TWO men who hijacked a Doncaster taxi and left the driver ‘haunted’ by the terrifying experience have both been locked up.
One of them went on to commit another car-jacking while on bail and received a longer sentence.
Ricky Eddleston, aged 20, of Dr Anderson Avenue, Stainforth, was given a total of four-and-a-half years in a young offenders’ institution after pleading guilty at Doncaster Crown Court to two robberies.
His accomplice in the taxi robbery, Ryan Scott Doyle, also 20, of Larch Avenue, Armthorpe, who pleaded guilty to the charge, received 14 months.
Taxi driver Jamil Mohammed was working for Alpha Cabs when he collected the pair from Princes Street, Doncaster, one night in June 2010 and was asked to take them to Stainforth.
At first they engaged in normal conversation but after 15 minutes of the journey the atmosphere changed and the driver felt something on the back of his neck which he feared was a knife, said Michael Rawlinson, prosecuting.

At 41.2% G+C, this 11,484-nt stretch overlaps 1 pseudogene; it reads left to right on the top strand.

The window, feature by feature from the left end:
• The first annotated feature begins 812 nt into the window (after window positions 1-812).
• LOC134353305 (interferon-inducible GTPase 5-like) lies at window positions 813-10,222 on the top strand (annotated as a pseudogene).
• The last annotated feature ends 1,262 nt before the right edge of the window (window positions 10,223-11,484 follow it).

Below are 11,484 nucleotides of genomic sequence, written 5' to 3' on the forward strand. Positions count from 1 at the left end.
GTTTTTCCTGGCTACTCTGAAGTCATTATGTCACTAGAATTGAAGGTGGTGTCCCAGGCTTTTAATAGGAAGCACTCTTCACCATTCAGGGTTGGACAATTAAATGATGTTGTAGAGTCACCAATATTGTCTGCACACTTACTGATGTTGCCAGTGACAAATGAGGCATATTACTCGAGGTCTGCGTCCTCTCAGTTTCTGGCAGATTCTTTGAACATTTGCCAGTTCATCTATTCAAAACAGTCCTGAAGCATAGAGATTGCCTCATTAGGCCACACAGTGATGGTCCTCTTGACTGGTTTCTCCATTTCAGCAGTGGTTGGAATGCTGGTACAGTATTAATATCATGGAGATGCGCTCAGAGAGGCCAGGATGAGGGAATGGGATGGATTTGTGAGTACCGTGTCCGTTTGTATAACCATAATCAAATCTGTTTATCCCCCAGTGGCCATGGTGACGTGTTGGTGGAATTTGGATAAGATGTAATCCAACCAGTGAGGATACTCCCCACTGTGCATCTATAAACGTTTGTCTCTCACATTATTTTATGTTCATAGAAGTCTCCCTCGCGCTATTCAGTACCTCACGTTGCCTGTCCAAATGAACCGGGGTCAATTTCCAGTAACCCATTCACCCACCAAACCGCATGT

Eddleston told him to ‘get out or we will kill you’ and Mr Mohammed was left by the roadside as the VW Passat was driven towards Stainforth. It was recovered four days later in Selby minus the taxi radio and the driver’s £300 takings.
CCTV footage from Princes Street helped identify the defendants and they were arrested the following month.
Mr Mohammed told police he thought he was going to die on the night of the robbery and took nearly a month off work. “I have to go and earn a living but the incident still haunts me and gives me great concern.”
While on bail Eddleston attended a party in Poplar Road, Skellow, after which he dragged a 17-year-old girl out of her Vauxhall Corsa and drove off in it, even though other guests knew his identity and he was soon re-arrested, said Mr Rawlinson.
Eddleston’s barrister, James Horne, said he was immature for his age and ‘has a lot of growing up to do.
‘He knows there will be a longer sentence to serve and being away from his family has been tough for him’.
He added: “He regrets what happened and expresses concern for his victims. He knows he has let himself and his family down.”
Doyle was of a low IQ and committed the offence ‘to gain approval and acceptance among his peers and be part of a group’, said Michael Cane-Soothill, defending.